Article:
However, almost like clockwork, the inevitable next cycle of technology innovation would catch these now-public startups and their boards by surprise. Because the new CEO had built a team capable of and comfortable with executing an existing business model, the company would fail or get acquired. Since the initial venture investors had cashed out by selling their stock over the first few years, they had no long-term interest in this outcome.

Not every startup ended up this way. Bill Hewlett and David Packard got to learn on the job. So did Bob Noyce and Gordon Moore at Intel. But the majority of technology companies that went public circa 1979-2009, with professional VCs as their investors, faced this challenge.

Founders in the Driver’s Seat
So how did we go from VCs discarding founders to founders now running large companies? Seven major changes occurred:

  1. It became OK to go public or get acquired without profit (or even revenue)

In 1995 Netscape changed the rules about going public. A little more than a year old, the company and its 24-year-old founder hired an experienced CEO, but then did something no other tech company had ever done – it went public with no profit. Laugh all you want, but at the time this was unheard of for a tech company. Netscape’s blow-out IPO launched the dot-com boom. Suddenly tech companies were valued on what they might someday deliver. (Today’s version is Tesla – now more valuable than Ford.)

This means that liquidity for today’s investors often doesn’t require the long, patient scaling of a profitable company. While 20th century metrics were revenue and profit, today it’s common for companies to get acquired for their user base. (Facebook’s ~$20 billion acquisition of WhatsApp, a 5-year-old startup that had $10 million in revenue, made no sense until you realized that Facebook was paying to acquire 300 million new users.)

2.     Information is everywhere
In the 20th century learning the best practices of a startup CEO was limited by your coffee bandwidth. That is, you learned best practices from your board and by having coffee with other, more experienced CEOs. Today, every founder can read all there is to know about running a startup online. Incubators and accelerators like Y-Combinator have institutionalized experiential training in best practices (product/market fit, pivots, agile development, etc.); provide experienced and hands-on mentorship; and offer a growing network of founding CEOs. The result is that today’s CEOs have exponentially more information than their predecessors. This is ironically part of the problem. Reading about, hearing about and learning about how to build a successful company is not the same as having done it. As we’ll see, information does not mean experience, maturity or wisdom.

3.     Technology cycles have compressed
The pace of technology change in the second decade of the 21st century is relentless. It’s hard to think of a hardware/software or life science technology that dominates its space for years. That means new companies are at risk of continuous disruption before their investors can cash out.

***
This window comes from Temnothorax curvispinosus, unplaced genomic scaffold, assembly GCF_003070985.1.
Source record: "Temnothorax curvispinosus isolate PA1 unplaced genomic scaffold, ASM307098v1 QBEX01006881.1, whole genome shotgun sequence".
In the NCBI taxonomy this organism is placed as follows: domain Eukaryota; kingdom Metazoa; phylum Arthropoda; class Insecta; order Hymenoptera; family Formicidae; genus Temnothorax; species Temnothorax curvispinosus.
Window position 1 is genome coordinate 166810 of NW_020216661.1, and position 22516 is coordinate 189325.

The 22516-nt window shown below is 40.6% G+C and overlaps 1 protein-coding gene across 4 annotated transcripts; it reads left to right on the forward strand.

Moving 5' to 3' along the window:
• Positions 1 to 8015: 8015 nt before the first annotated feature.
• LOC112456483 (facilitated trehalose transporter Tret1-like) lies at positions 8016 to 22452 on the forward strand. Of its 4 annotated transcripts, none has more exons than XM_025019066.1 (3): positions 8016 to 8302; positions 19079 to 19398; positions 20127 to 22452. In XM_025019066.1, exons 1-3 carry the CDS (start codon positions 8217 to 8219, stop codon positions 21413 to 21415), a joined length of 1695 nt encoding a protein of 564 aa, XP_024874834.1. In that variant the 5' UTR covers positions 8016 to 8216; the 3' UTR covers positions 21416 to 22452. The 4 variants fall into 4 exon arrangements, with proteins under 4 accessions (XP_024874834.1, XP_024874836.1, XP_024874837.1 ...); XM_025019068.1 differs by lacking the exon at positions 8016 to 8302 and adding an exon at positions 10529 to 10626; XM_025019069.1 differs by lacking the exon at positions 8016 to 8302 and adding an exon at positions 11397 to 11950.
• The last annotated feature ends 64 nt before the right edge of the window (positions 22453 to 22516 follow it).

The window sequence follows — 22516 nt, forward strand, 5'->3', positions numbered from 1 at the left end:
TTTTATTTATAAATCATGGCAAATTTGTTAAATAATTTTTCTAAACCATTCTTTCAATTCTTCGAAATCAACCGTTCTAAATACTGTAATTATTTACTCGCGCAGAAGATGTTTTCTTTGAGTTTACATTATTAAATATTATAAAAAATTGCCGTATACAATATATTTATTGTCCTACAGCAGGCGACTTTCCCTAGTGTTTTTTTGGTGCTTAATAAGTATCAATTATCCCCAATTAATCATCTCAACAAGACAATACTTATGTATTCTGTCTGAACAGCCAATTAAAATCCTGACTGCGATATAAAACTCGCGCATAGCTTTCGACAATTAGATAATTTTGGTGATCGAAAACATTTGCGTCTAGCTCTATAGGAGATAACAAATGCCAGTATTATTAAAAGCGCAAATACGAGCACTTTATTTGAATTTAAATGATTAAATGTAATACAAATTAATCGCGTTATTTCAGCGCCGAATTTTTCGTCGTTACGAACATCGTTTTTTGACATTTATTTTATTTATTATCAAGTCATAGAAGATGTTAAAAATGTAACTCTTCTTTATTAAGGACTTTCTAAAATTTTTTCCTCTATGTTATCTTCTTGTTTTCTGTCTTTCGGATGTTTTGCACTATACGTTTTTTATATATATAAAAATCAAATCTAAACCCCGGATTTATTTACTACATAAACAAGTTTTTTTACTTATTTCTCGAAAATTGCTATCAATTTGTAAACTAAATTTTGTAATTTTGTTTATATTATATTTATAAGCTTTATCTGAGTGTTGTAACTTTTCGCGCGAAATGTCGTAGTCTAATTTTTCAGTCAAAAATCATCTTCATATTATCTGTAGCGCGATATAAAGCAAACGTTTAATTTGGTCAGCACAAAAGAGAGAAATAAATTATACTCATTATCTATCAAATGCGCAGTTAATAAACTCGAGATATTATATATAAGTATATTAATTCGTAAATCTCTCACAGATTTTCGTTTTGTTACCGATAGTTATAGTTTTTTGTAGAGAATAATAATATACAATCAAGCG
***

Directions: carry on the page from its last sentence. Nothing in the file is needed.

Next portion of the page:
To stay in business in the 21st century, startups  do four things their 20th century counterparts didn’t:

  • A company is no longer built on a single innovation. It needs to be continuously innovating – and who best to do that? The founders.
  • To continually innovate, companies need to operate at startup speed and cycle time much longer their 20th century counterparts did. This requires retaining a startup culture for years – and who best to do that? The founders.
  • Continuous innovation requires the imagination and courage to challenge the initial hypotheses of your current business model (channel, cost, customers, products, supply chain, etc.) This might mean competing with and if necessary killing your own products. (Think of the relentless cycle of iPod then iPhone innovation.) Professional CEOs who excel at growing existing businesses find this extremely hard.  So who best to do it? The founders.
  • Finally, 20th century startups fired the innovators/founders when they scaled. Today, they need these visionaries to stay with the company to keep up with the innovation cycle. And given that acquisition is a potential for many startups, corporate acquirers often look for startups that can help them continually innovate by creating new products and markets.

4.     Founder-friendly VCs
A 20th century VC was likely to have an MBA or finance background. A few, like John Doerr at Kleiner Perkins and Don Valentine at Sequoia, had operating experience in a large tech company, but none had actually started a company. Out of the dot-com rubble at the turn of the 21st century, new VCs entered the game – this time with startup experience. The watershed moment was in 2009 when the co-founder of Netscape, Marc Andreessen, formed a venture firm and started to invest in founders with the goal of teaching them how to be CEOs for the long term. Andreessen realized that the game had changed. Continuous innovation was here to stay and only founders – not hired execs – could play and win.  Founder-friendly became a competitive advantage for his firm Andreessen Horowitz. In a seller’s market, other VCs adopted this “invest in the founder” strategy.

5.     Unicorns Created A Seller’s Market